On March 13, 2019, it emerged that pilots on at least two 2018 flights in the U.S. filed safety concerns after the nose of a 737 MAX pitched down suddenly when they engaged the autopilot. In response, the FAA made a statement, "Some of the reports reference possible issues with the autopilot/autothrottle, which is a separate system from MCAS, and/or acknowledge the problems could have been due to pilot error." MCAS only activates if the autopilot is turned off. Boeing had advised pilots to disengage autopilot in nose-down incidents, though MCAS initiates nose-down in response to stall incidents.
On 17 March 2019, the Seattle Times stated that they had raised concerns about the flawed certification of the MCAS system already on 6 March 2019, five days before the Air Ethiopia crash. The Seattle Times also stated that they had still been awaiting an answer to these concerns, when the Air Ethiopia crash occurred. Boeing responded that “there are some significant mischaracterizations” in the description. The concerns (of unnamed current and former engineers directly involved with the evaluations or familiar with Boeing's safety analysis) were that:
- The FAA had delegated the certification of the system to Boeing themselves. While not unusual per se, the delegation of certification over such a system was felt to be dubious. Anonymous sources at the FAA had reported that they were repeatedly pressured to delegate to Boeing, which was under commercial pressure and needed the 737 to become certified quickly.
- The system had potentially been mis-rated - it was rated as "hazardous" (capable of causing hazard upon malfunction) rather than "catastrophic" (potential catastrophic consequences of failure).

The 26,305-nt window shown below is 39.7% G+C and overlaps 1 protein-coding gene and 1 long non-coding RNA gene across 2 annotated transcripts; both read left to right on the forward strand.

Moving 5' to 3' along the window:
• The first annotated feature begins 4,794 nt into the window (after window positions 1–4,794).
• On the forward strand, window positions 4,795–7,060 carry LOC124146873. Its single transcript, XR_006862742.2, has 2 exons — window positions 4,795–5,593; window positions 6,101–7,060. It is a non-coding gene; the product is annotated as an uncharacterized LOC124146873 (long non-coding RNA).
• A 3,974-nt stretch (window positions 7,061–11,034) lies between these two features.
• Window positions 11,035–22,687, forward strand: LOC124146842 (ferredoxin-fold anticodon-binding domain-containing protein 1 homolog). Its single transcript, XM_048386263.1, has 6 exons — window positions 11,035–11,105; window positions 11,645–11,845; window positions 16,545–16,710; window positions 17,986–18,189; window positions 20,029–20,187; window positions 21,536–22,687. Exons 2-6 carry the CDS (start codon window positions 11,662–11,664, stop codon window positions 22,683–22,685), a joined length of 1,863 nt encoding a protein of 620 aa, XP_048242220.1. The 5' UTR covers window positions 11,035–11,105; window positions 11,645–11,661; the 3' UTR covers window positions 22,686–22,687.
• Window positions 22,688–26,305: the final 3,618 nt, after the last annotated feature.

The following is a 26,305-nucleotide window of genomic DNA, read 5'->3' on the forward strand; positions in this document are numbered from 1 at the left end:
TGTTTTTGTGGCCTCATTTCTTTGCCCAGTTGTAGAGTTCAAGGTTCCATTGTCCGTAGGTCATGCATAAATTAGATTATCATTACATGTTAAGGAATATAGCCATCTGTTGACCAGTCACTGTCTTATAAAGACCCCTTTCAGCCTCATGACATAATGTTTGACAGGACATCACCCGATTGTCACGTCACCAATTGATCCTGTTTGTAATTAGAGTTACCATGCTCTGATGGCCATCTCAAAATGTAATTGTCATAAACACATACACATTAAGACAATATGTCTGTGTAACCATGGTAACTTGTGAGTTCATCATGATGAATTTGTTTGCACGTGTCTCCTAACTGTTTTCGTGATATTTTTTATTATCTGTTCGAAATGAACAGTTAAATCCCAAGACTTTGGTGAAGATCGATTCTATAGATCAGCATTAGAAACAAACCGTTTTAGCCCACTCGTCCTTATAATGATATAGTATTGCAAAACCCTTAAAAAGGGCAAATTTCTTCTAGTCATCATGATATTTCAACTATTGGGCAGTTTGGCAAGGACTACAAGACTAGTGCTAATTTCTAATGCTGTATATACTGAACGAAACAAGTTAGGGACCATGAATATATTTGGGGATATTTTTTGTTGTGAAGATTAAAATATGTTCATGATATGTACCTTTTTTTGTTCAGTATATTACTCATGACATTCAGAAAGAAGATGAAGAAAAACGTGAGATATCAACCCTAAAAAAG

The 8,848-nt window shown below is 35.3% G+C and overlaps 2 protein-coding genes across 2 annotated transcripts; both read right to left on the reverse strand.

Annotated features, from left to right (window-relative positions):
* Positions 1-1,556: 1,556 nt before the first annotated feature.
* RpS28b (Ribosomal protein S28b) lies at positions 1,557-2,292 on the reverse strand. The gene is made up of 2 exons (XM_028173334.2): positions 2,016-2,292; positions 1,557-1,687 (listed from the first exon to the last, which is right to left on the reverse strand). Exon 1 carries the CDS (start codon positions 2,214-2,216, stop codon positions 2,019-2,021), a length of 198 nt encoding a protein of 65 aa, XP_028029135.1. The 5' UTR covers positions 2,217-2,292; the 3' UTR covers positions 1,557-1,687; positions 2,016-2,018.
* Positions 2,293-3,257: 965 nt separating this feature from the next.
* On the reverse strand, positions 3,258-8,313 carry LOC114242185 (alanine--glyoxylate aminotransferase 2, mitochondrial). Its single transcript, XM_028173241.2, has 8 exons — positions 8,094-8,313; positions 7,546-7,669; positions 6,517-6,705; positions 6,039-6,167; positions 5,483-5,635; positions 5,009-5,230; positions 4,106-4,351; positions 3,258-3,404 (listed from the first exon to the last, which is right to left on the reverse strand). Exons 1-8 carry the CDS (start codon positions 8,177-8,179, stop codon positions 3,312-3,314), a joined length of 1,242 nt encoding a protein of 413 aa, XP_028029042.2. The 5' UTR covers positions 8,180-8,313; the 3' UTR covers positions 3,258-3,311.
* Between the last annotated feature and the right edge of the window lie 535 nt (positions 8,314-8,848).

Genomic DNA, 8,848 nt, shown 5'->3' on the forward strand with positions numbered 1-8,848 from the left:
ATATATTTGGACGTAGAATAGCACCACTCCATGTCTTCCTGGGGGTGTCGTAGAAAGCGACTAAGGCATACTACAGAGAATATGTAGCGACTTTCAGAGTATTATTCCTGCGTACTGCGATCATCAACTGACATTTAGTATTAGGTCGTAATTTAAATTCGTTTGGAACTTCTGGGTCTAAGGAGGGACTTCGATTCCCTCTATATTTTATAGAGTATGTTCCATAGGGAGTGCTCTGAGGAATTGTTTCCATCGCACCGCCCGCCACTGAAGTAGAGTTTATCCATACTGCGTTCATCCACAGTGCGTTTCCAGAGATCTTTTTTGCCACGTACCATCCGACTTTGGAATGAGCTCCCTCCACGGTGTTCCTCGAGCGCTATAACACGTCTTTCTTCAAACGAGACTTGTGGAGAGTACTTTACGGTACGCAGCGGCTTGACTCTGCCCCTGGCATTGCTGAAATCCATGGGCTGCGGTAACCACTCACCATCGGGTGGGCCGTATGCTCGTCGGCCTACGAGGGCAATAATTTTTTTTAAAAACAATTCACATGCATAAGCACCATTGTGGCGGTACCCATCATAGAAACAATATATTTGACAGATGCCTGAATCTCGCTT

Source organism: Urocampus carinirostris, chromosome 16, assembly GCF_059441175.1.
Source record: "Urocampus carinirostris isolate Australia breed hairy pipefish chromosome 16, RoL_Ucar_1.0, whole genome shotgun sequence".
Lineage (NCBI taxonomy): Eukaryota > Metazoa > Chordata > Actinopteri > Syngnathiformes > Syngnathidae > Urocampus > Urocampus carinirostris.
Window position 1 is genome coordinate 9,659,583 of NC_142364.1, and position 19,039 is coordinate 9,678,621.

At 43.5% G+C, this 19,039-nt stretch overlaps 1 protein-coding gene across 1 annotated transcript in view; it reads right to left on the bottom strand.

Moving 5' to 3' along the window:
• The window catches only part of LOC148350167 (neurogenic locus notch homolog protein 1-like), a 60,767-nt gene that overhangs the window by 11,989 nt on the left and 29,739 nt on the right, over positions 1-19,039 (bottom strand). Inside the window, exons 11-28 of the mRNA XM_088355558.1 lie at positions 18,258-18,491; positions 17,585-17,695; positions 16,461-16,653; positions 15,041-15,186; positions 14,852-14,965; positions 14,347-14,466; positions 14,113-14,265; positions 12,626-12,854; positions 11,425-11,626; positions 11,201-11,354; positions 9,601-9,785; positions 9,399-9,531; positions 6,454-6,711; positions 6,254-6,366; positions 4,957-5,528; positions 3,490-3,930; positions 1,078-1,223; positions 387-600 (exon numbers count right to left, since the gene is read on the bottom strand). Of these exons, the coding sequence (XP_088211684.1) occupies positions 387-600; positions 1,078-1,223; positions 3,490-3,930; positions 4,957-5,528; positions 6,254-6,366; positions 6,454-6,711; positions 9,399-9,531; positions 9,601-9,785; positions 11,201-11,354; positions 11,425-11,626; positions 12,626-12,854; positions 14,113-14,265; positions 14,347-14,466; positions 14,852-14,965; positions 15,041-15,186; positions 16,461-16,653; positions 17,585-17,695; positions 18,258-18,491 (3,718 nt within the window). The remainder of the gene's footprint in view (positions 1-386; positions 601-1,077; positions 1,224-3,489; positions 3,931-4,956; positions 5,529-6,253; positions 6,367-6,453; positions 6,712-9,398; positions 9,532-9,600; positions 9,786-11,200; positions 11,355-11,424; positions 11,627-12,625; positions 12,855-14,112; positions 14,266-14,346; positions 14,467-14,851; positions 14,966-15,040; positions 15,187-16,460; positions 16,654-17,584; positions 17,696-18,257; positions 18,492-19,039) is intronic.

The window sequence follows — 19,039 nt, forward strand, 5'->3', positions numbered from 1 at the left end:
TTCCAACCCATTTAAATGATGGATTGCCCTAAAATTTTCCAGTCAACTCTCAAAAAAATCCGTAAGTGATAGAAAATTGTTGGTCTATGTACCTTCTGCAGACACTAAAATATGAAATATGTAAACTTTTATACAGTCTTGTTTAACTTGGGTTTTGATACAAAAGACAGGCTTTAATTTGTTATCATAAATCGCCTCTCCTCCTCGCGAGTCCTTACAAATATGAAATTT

- The system relied on a single sensor, which was unusual and inappropriate for a system rated "hazardous", and certainly incorrect if the system should have been rated catastrophic.
- The system was certified for corrections of up to 0.6 degrees. But by the time the 737 MAX was operational, it was discovered that larger corrections were needed, and the system was modified in production to allow 2.5 degrees of control of the vertical tail. This was 50% of its maximum 5-degree correction and a range over 4 times as large as that certified. As well as being an uncertified range, this meant that the system could quickly impose a vertical correction to the same 5 degree vertical extent that the pilots could. There was no scope for human control beyond this.
- Regulators and airlines were only informed of the greatly increased range after the Lion Air crash. Until that time, it had been understood that the system limit was 0.6 degrees of correction. An FAA engineer is quoted as stating that "The FAA believed the airplane was designed to the 0.6 limit, and that’s what the foreign regulatory authorities thought, too. It makes a difference in your assessment of the hazard."
- Boeing's certification appeared to overlook the fact that the system could reset, and then reapply further repeated corrections.
- The MCAS system was only supposed to operate in "extreme" situations, and therefore pilots were not specifically trained on it or informed much about it. The report states that "Boeing decided that 737 pilots needed no extra training on the system — and indeed that they didn’t even need to know about it. It was not mentioned in their flight manuals [...] Minimizing MAX pilot transition training was an important cost saving."